Hamilton was allowed to choose which position to stand in and chose a poor one, in the sun’s glare. At the last minute, Hamilton put his glasses on, which—contrary to his own claim—seems to suggest he wanted to hit Burr. What happened next is unclear, and will be explored in detail later in the chapter. Two shots were fired, one striking Hamilton in the side, penetrating his liver. He told his doctor that he was fatally injured before falling unconscious. Burr appeared to immediately be filled with regret, though Van Ness hurried him away in order to avoid legal trouble, refusing to let him speak to Hamilton.
This passage shows that what was apparently supposed to be. a harmless, inconsequential event mysteriously turned into something serious and fatal. Burr’s regret and desire to speak to Hamilton after shooting him suggests either that he didn’t actually intend to harm Hamilton, or that he did intend to shoot him but immediately realized that it was a mistake.
As Hamilton was being taken home, he advised those around him to be careful with his pistol, claiming it was “still cocked.” This suggests he didn’t realize that he even fired a shot at Burr. He died the following afternoon, surrounded by his wife, children, and the Episcopal bishop of New York. His funeral was “an extravaganza of mourning” attended by enormous numbers of the country’s elite. Burr was vilified in the media; he was so ashamed he fled to Georgia, while Hamilton was memorialized as a martyr.
While on the surface Hamilton obviously lost the duel and suffered the greatest consequences, in truth neither man emerged victorious. Furthermore, from the perspective of history and legacy, Hamilton’s tragic death made him seem even more like a hero.
Following the duel, the two witnesses—Pendleton and Van Ness—initially published a “Joint Statement” asserting that the proper rules of dueling were followed (even though the whole thing was illegal). Pendleton and Van Ness agreed that both Burr and Hamilton fired their weapons, and that a few seconds passed between the shots. Yet according to the “Hamiltonian” version of the story, the shots must have occurred almost at the same time, as this version held that Burr’s initial shot caused Hamilton to fire back involuntarily as he was hit by the bullet.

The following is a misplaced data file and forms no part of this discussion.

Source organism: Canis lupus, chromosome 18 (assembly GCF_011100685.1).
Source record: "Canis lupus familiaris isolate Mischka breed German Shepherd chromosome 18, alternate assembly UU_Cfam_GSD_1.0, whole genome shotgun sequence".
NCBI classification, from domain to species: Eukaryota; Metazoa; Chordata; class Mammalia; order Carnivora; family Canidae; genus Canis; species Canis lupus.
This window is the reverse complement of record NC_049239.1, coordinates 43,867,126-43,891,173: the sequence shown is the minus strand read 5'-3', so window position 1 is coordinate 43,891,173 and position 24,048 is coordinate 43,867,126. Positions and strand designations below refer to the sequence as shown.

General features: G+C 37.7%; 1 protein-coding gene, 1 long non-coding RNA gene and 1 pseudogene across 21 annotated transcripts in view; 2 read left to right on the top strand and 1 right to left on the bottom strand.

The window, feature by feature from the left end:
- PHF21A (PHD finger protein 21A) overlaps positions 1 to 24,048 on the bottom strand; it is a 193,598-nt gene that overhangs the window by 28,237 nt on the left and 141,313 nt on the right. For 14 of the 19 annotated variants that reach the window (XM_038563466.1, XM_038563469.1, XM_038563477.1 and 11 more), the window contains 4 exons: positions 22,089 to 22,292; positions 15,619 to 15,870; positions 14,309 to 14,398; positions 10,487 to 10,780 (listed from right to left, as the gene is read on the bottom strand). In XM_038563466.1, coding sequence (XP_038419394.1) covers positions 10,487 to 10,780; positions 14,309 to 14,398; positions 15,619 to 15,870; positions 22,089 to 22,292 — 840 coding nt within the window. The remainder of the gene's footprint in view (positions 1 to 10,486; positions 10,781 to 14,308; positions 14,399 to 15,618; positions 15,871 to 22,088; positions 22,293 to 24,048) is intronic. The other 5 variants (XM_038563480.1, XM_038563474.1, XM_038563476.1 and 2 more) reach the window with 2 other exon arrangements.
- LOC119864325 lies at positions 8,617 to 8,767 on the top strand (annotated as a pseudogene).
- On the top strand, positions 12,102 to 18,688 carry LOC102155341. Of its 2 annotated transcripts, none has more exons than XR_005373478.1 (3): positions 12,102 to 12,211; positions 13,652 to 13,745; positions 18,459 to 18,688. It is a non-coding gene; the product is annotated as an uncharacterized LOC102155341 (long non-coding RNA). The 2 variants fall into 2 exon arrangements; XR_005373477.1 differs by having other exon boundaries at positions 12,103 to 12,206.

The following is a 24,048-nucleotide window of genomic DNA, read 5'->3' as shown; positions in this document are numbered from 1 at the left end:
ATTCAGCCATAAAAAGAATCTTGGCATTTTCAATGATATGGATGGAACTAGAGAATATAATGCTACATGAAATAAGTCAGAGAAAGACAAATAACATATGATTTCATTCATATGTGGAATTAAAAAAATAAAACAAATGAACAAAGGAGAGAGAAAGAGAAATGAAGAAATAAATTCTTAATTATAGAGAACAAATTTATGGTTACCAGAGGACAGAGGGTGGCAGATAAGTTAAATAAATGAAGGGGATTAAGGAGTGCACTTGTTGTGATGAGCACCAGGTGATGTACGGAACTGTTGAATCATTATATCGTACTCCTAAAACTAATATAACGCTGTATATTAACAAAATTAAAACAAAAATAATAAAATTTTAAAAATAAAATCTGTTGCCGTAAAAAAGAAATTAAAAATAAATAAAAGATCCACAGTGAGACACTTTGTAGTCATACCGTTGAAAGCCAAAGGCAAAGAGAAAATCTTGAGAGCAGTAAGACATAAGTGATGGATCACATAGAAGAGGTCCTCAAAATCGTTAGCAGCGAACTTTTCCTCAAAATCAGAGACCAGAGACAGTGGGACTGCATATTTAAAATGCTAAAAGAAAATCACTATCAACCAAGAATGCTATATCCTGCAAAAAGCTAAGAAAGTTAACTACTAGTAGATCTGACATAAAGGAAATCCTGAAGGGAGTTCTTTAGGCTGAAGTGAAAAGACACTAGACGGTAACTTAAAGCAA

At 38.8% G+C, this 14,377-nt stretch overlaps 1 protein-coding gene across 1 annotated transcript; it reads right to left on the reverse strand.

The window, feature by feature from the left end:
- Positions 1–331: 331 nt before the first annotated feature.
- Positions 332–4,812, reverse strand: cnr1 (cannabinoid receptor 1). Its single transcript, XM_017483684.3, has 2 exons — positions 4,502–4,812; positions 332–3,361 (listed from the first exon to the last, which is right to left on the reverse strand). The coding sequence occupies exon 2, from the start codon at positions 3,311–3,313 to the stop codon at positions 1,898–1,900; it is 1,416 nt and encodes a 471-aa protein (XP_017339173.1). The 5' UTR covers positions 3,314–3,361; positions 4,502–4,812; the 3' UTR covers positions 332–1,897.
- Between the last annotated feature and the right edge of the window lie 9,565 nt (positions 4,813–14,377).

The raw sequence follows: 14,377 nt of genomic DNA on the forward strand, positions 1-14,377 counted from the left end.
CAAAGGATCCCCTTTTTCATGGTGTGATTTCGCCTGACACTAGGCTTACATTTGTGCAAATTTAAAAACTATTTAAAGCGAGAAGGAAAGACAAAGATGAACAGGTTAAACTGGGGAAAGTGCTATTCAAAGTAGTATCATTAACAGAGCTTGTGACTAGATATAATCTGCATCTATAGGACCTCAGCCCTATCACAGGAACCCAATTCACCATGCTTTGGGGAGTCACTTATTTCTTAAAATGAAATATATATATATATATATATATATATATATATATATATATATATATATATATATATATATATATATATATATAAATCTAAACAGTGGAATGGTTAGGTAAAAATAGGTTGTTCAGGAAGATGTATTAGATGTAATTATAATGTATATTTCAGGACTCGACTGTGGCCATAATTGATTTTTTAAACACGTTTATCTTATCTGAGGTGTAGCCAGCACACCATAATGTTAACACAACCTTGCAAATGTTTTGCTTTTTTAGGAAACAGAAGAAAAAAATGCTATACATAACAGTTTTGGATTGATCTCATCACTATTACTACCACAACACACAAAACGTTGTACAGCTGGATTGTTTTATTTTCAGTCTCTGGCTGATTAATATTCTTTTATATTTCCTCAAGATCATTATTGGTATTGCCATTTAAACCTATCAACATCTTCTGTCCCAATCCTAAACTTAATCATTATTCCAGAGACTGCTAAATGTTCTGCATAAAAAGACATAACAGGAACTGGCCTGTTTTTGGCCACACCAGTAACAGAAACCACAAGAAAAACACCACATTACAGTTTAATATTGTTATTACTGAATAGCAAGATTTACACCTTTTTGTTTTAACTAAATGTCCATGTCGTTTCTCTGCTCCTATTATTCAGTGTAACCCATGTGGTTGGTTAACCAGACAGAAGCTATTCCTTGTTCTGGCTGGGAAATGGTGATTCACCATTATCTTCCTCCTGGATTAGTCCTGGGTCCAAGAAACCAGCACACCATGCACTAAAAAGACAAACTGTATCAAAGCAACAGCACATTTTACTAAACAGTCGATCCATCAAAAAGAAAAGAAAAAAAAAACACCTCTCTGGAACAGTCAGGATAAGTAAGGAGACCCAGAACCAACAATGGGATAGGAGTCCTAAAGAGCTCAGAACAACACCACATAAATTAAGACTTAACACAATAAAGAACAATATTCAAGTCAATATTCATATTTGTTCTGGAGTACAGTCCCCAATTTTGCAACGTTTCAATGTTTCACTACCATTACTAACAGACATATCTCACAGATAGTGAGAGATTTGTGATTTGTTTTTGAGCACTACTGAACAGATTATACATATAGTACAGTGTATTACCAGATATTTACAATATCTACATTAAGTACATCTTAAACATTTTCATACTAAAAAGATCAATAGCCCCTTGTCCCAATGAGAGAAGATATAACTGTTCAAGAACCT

Pendleton and Van Ness’ initial “Joint Statement” suggests that they originally wanted to put any conflict and antagonism that existed between their mentors behind them. For a moment, it seemed that those involved in the duel had learned their lesson from the tragic, deadly turn of events. Yet sadly this reconciliation did not last long.
Van Ness confidently testified that Hamilton shot first, and that it seemed as if Burr was hit, when in fact, Burr had only sprained his ankle on a rock. Yet this does not align with Hamilton’s own assertion that he did not fire (and did not intend to). Also, those returning to the site found a branch that had fallen to the side of Burr, suggesting that Hamilton had shot the branch, intentionally missing Burr. Ultimately, both the pro-Burr side and the pro-Hamilton side likely twisted the truth in order to make the man they supported seem more honorable and less guilty.
In his initial description of the duel, Ellis emphasizes that the actual moment at which both men fired happened so quickly that it is impossible to know exactly what happened. Although the witness testimonies and site of the duel were both carefully scrutinized, the truth of what happened in those brief moments is lost forever.
Ellis’ own interpretation is that Hamilton fired his gun on purpose and did so first, aiming to miss Burr. Burr, not knowing that this miss was intentional, was “perfectly justified” in shooting Hamilton with intent to kill. We can never know whether this was actually Burr’s plan, but it is true that he had “nothing to gain and everything to lose” from killing Hamilton, and details of the event suggest that Burr did not seek to seriously hurt his opponent. On the other hand, his hatred for Hamilton might have suddenly led him to act rashly. We will never know what was going on in his mind.